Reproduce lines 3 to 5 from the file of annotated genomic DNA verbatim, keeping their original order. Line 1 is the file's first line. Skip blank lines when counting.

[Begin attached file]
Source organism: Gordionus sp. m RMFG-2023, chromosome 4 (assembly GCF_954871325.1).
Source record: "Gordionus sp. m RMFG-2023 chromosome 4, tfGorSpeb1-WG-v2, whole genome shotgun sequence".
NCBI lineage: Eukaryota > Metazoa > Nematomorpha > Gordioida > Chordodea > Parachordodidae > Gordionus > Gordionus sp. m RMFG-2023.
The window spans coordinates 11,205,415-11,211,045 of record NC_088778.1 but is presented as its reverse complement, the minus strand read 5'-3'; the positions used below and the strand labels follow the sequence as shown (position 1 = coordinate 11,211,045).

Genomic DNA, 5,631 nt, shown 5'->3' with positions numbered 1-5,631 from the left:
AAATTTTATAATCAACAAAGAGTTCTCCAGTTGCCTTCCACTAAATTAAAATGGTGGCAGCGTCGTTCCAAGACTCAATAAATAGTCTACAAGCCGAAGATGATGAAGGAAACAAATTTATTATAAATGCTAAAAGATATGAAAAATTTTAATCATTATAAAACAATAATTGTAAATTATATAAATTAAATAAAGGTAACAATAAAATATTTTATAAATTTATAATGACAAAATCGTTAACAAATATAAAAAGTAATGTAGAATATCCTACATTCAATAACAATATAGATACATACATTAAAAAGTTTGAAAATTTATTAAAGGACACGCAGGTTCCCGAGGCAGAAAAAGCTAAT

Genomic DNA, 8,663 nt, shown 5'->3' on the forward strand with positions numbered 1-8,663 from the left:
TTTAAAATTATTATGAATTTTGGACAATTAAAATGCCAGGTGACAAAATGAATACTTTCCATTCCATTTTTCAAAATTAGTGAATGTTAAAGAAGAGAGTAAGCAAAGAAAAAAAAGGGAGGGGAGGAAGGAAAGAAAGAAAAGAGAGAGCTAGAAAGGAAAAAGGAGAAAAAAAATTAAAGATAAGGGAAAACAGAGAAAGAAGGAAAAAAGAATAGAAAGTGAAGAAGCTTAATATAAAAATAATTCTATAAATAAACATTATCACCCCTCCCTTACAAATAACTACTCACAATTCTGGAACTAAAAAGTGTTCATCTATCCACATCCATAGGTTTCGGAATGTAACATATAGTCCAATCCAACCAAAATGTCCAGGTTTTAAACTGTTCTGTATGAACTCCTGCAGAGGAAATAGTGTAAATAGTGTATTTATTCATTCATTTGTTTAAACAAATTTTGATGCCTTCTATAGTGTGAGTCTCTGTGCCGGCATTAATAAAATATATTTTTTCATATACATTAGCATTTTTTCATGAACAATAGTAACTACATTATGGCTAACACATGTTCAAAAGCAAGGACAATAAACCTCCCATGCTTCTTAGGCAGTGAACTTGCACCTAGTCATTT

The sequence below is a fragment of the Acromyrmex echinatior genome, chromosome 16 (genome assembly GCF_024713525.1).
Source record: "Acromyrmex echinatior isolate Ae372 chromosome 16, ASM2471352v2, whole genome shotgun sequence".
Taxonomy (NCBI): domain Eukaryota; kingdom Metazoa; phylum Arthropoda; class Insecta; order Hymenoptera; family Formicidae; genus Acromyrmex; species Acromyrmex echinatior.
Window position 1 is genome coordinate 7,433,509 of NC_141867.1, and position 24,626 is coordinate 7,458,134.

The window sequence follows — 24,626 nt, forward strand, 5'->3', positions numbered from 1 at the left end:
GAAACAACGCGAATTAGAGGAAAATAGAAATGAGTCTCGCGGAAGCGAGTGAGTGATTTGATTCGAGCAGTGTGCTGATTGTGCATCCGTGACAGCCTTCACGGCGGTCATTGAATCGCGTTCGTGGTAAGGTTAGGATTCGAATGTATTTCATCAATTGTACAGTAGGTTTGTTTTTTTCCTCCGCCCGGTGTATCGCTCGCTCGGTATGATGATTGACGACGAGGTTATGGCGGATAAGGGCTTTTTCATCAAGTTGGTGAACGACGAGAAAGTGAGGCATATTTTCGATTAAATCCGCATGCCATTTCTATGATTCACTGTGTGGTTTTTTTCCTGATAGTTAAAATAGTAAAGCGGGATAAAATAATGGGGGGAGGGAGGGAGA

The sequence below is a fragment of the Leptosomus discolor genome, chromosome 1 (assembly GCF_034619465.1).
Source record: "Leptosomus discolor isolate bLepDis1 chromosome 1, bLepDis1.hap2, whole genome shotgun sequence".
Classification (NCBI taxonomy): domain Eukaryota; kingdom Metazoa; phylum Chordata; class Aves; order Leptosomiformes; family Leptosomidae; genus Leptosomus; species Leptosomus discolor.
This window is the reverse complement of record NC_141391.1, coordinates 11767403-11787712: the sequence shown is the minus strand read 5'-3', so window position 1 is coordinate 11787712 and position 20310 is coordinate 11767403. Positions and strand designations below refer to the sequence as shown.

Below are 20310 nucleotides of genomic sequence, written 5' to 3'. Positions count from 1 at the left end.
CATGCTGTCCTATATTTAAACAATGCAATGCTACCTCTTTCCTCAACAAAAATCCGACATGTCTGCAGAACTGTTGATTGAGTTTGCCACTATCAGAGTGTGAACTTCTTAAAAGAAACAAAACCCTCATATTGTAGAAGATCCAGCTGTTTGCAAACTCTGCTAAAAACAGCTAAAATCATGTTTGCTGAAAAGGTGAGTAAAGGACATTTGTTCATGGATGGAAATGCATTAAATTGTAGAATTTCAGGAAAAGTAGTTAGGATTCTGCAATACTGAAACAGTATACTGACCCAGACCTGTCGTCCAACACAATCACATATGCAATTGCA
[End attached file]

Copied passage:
NCBI lineage: Eukaryota > Metazoa > Nematomorpha > Gordioida > Chordodea > Parachordodidae > Gordionus > Gordionus sp. m RMFG-2023.
The window spans coordinates 11,205,415-11,211,045 of record NC_088778.1 but is presented as its reverse complement, the minus strand read 5'-3'; the positions used below and the strand labels follow the sequence as shown (position 1 = coordinate 11,211,045).

Genomic DNA, 5,631 nt, shown 5'->3' with positions numbered 1-5,631 from the left: